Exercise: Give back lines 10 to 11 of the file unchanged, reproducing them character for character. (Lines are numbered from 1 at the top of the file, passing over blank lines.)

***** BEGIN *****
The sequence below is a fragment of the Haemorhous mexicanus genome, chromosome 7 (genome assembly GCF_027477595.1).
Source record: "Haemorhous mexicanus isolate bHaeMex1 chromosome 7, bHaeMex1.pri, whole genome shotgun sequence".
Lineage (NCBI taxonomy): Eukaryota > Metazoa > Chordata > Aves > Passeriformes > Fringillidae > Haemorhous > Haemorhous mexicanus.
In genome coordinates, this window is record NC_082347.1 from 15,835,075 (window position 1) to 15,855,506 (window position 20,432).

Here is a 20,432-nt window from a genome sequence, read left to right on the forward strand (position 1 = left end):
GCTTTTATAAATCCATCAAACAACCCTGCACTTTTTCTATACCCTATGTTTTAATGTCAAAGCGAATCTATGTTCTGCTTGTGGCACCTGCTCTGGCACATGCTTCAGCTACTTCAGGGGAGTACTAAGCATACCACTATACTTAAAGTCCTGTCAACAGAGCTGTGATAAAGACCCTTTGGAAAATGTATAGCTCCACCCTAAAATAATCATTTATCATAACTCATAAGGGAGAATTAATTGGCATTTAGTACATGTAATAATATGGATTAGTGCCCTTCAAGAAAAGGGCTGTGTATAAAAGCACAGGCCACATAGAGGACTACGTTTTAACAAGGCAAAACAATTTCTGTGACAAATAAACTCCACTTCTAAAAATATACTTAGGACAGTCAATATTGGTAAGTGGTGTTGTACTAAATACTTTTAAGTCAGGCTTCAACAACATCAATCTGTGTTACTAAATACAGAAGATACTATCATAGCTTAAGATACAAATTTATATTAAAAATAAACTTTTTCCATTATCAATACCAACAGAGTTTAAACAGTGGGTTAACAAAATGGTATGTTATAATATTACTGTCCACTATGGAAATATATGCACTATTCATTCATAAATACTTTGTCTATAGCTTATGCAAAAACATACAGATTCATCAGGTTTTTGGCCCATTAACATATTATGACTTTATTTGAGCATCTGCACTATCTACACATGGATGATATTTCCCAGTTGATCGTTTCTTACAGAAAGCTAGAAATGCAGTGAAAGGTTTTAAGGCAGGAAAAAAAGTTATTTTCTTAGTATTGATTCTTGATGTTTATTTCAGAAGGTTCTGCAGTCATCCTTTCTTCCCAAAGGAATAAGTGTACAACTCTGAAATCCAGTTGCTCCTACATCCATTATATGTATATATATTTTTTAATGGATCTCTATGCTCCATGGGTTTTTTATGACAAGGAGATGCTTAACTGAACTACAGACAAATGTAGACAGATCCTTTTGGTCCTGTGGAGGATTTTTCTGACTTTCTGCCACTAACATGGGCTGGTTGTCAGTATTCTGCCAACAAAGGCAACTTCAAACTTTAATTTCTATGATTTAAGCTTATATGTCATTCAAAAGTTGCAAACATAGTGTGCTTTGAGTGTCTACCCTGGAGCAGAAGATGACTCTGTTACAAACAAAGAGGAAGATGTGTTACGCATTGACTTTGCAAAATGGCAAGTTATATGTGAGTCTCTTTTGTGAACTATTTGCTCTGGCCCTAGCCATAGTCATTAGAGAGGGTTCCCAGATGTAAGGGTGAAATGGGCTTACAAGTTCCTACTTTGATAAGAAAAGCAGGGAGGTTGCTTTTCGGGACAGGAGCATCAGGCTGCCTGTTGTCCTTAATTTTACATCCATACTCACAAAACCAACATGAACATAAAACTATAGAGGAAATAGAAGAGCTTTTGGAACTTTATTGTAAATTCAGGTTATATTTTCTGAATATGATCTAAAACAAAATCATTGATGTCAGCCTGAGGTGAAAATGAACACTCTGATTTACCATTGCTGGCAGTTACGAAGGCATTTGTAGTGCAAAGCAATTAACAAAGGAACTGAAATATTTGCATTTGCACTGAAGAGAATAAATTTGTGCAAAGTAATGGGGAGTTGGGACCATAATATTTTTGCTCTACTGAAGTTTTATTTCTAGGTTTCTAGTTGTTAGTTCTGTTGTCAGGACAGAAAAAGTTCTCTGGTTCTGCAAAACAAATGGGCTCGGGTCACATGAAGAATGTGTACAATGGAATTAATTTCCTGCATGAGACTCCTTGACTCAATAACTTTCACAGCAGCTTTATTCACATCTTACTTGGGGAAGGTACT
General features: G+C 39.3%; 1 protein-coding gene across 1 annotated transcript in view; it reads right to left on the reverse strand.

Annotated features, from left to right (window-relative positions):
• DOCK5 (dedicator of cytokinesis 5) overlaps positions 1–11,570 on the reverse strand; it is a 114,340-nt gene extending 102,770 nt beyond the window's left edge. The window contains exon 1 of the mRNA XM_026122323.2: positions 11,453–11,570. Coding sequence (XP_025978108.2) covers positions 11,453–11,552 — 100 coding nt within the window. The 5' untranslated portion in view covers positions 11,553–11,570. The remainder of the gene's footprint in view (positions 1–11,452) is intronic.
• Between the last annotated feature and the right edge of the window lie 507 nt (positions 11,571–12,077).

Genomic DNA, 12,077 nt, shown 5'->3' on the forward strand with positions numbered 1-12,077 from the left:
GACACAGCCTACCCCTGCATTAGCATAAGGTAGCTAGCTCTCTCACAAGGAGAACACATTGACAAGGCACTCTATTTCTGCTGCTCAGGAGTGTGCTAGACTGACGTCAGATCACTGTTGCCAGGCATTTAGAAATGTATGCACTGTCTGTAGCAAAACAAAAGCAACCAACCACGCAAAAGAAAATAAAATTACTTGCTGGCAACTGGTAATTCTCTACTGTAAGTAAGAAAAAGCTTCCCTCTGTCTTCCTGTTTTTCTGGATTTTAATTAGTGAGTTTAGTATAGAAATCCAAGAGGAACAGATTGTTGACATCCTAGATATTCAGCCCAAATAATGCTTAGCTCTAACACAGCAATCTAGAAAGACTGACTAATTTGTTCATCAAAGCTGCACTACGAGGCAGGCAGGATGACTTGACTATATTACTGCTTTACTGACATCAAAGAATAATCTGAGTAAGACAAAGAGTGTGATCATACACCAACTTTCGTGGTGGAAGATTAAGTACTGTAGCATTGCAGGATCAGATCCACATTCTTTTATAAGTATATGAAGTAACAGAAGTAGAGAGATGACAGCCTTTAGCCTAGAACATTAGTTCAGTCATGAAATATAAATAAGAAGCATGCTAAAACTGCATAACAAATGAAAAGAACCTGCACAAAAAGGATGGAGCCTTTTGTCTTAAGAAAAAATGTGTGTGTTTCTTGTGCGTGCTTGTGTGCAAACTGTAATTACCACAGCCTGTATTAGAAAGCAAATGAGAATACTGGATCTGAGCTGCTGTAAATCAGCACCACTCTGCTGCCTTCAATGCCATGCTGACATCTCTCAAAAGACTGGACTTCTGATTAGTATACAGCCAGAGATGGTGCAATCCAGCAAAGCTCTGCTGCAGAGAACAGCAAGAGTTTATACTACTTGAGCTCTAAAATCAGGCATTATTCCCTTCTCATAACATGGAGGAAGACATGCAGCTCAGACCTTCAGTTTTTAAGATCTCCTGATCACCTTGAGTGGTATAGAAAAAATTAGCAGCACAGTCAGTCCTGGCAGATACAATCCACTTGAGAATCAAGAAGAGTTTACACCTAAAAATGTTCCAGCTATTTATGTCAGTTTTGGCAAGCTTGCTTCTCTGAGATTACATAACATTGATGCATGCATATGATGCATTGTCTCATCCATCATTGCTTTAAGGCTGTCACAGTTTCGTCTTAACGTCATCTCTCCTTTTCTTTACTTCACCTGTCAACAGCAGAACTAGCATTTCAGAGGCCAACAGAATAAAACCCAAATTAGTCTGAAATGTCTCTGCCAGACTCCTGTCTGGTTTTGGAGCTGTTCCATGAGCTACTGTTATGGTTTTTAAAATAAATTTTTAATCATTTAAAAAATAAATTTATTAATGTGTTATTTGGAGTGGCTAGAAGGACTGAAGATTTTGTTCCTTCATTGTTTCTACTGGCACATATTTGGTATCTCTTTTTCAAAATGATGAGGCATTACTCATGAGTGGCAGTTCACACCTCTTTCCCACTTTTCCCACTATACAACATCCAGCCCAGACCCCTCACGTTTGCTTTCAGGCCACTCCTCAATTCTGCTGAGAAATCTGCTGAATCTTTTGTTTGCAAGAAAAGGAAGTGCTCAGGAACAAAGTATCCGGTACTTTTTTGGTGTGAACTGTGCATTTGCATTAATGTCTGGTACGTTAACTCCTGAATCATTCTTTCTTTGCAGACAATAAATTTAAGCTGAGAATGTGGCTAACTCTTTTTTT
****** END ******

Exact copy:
• Between the last annotated feature and the right edge of the window lie 507 nt (positions 11,571–12,077).

Genomic DNA, 12,077 nt, shown 5'->3' on the forward strand with positions numbered 1-12,077 from the left: